Sprains and strains

Sprains are caused by ligaments being stretched too far and typically occur as a result of a slip, fall or even a motor vehicle accident. A direct blow to the body or an accident that causes the muscles or tendons to overstretch can result in a strain.

A sprain causes various levels of pain, bruising, swelling and inflammation. Sprains can be mild, moderate or severe. Torn ligaments are considered severe and are often accompanied by immediate, excruciating pain and limb instability.

Strains typically include pain, muscle spasm, muscle weakness, swelling, inflammation, and cramping. In the case of a severe strain, the muscle or tendon ruptures, often resulting in incapacitation. Some muscle function will be lost if a moderate strain is sustained.



Doctors usually perform an X-ray to verify fractures or broken bones. Once doctors confirm a bone has been broken, and know which form of fracture they are dealing with, they use external or internal devices to hold the broken bone in position while it heals.

External devices include plaster and fiberglass casts, cast-braces and splints. Internal, or surgical methods, include metal plates, pins or screws that hold the bone together and in place.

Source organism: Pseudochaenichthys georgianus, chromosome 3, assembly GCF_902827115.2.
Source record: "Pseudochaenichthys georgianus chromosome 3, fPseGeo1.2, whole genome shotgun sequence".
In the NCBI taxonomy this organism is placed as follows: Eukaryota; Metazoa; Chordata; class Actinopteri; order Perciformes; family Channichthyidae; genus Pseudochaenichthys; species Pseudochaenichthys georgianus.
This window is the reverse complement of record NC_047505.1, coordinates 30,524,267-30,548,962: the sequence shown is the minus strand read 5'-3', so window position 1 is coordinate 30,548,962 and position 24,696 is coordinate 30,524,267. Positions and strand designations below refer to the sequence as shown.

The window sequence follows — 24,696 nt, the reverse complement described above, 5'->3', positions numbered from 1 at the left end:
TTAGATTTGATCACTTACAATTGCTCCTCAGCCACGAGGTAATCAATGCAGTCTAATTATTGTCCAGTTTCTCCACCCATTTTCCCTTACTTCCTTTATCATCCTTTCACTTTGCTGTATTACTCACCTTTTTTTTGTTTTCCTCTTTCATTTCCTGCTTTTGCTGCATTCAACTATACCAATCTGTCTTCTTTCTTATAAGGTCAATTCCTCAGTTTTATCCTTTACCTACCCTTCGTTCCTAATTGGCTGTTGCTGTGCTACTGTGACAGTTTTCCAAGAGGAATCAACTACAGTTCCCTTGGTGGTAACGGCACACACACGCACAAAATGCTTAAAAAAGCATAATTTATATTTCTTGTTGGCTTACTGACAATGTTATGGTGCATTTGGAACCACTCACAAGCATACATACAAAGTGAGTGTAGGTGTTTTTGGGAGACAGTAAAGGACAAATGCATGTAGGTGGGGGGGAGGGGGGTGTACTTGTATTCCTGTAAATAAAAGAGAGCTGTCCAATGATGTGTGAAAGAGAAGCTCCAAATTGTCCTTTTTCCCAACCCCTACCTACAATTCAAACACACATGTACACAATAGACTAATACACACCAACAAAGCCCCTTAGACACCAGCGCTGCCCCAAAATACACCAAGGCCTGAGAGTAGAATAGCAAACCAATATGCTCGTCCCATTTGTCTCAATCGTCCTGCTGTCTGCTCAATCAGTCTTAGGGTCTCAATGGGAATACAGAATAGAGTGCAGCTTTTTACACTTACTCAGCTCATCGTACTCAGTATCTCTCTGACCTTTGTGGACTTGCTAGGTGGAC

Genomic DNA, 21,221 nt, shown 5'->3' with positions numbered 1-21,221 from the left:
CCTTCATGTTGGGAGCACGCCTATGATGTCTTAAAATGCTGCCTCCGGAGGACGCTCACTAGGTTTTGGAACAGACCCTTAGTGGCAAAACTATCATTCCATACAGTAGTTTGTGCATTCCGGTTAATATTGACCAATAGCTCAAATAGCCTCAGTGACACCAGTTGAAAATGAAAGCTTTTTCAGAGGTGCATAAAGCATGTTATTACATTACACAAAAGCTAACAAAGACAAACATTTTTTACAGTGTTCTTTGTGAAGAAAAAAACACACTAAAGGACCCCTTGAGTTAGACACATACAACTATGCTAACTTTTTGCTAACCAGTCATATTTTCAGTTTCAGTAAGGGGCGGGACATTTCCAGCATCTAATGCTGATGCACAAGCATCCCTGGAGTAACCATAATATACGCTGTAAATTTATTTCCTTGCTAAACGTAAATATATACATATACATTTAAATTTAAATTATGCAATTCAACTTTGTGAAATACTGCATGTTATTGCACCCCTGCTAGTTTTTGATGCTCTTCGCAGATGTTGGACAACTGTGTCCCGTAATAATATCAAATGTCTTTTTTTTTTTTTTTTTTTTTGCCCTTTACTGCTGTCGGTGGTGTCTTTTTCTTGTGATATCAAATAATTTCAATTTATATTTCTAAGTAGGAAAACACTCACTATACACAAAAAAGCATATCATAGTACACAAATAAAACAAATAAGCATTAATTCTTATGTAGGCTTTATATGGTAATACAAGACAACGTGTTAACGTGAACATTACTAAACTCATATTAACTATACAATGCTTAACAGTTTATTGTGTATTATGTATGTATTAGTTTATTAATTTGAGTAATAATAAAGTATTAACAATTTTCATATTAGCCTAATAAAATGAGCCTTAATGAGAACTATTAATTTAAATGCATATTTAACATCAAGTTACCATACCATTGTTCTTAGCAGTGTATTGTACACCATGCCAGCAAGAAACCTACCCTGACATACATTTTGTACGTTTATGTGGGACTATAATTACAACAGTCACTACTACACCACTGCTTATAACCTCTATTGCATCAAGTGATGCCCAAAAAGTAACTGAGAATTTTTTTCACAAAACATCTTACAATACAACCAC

In the case of spinal fractures, once doctors have stabilized all other life-threatening injuries, they will decide whether spinal surgery is needed.

Sprains and strains

Arthroscopy is a common procedure that allows doctors to scope injured joints to assess damage caused by a sprain or strain.

RICES (rest, ice, compression, elevation, stabilization) is often the treatment of choice for mild to moderate sprains and strains. Rehabilitative exercise and lower activity levels may also be recommended.

Treatment of almost any Orthopedic Injury includes some form of physical therapy or rehabilitation.



Fractures may take several weeks or months to heal depending on their severity. Even after internal or external support devices are removed, physical therapy is often needed to strengthen the muscles around the healed bone. Ligaments may feel stiff from inactivity.

When a fracture occurs in a hip, knee, ankle or other load-bearing joint, lifelong complications can occur. Serious Orthopedic Injuries can cause chronic pain, including complex regional pain syndrome (CRPS), fatigue and disease.

Severe complications can arise with spinal fractures. One potentially fatal complication is blood clots in the legs that can travel to the lungs and cause pulmonary embolism. Pneumonia, pressure sores, and urinary tract infections are also common complications of spinal fractures. If the fracture causes damage to the spinal cord, temporary or permanent paralysis (complete loss of mobility and sensation) may occur.

Sprains and strains

The majority of minor to moderate sprains and strains will often heal with proper rest and treatment. A severe sprain or strain may require surgery or complete immobilization followed by intense therapy. Total joint replacement surgery may be necessary for those with severely acute or chronic joint injuries.